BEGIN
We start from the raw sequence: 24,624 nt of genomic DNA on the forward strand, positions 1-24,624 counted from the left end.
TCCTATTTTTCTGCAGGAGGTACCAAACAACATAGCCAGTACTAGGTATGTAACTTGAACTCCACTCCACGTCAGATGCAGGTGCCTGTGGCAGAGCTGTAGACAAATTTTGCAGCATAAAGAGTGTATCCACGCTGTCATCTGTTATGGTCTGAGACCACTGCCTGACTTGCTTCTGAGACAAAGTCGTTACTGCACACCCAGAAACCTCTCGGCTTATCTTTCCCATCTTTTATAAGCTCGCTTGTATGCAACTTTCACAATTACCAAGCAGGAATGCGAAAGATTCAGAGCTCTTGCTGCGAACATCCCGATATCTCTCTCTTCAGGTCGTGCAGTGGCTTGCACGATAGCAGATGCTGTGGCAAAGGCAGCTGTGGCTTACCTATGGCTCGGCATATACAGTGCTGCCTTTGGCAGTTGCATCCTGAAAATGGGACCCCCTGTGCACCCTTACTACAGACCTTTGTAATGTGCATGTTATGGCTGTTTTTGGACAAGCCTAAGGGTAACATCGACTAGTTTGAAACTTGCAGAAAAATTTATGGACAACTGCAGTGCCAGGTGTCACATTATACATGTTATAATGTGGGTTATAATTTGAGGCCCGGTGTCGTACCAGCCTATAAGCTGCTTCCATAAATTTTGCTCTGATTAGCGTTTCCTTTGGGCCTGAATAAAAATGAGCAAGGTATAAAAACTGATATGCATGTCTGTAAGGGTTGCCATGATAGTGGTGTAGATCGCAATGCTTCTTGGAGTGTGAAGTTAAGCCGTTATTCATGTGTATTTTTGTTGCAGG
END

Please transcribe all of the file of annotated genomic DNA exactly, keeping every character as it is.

We start from the raw sequence: 24,624 nt of genomic DNA on the forward strand, positions 1-24,624 counted from the left end.
TCCTATTTTTCTGCAGGAGGTACCAAACAACATAGCCAGTACTAGGTATGTAACTTGAACTCCACTCCACGTCAGATGCAGGTGCCTGTGGCAGAGCTGTAGACAAATTTTGCAGCATAAAGAGTGTATCCACGCTGTCATCTGTTATGGTCTGAGACCACTGCCTGACTTGCTTCTGAGACAAAGTCGTTACTGCACACCCAGAAACCTCTCGGCTTATCTTTCCCATCTTTTATAAGCTCGCTTGTATGCAACTTTCACAATTACCAAGCAGGAATGCGAAAGATTCAGAGCTCTTGCTGCGAACATCCCGATATCTCTCTCTTCAGGTCGTGCAGTGGCTTGCACGATAGCAGATGCTGTGGCAAAGGCAGCTGTGGCTTACCTATGGCTCGGCATATACAGTGCTGCCTTTGGCAGTTGCATCCTGAAAATGGGACCCCCTGTGCACCCTTACTACAGACCTTTGTAATGTGCATGTTATGGCTGTTTTTGGACAAGCCTAAGGGTAACATCGACTAGTTTGAAACTTGCAGAAAAATTTATGGACAACTGCAGTGCCAGGTGTCACATTATACATGTTATAATGTGGGTTATAATTTGAGGCCCGGTGTCGTACCAGCCTATAAGCTGCTTCCATAAATTTTGCTCTGATTAGCGTTTCCTTTGGGCCTGAATAAAAATGAGCAAGGTATAAAAACTGATATGCATGTCTGTAAGGGTTGCCATGATAGTGGTGTAGATCGCAATGCTTCTTGGAGTGTGAAGTTAAGCCGTTATTCATGTGTATTTTTGTTGCAGG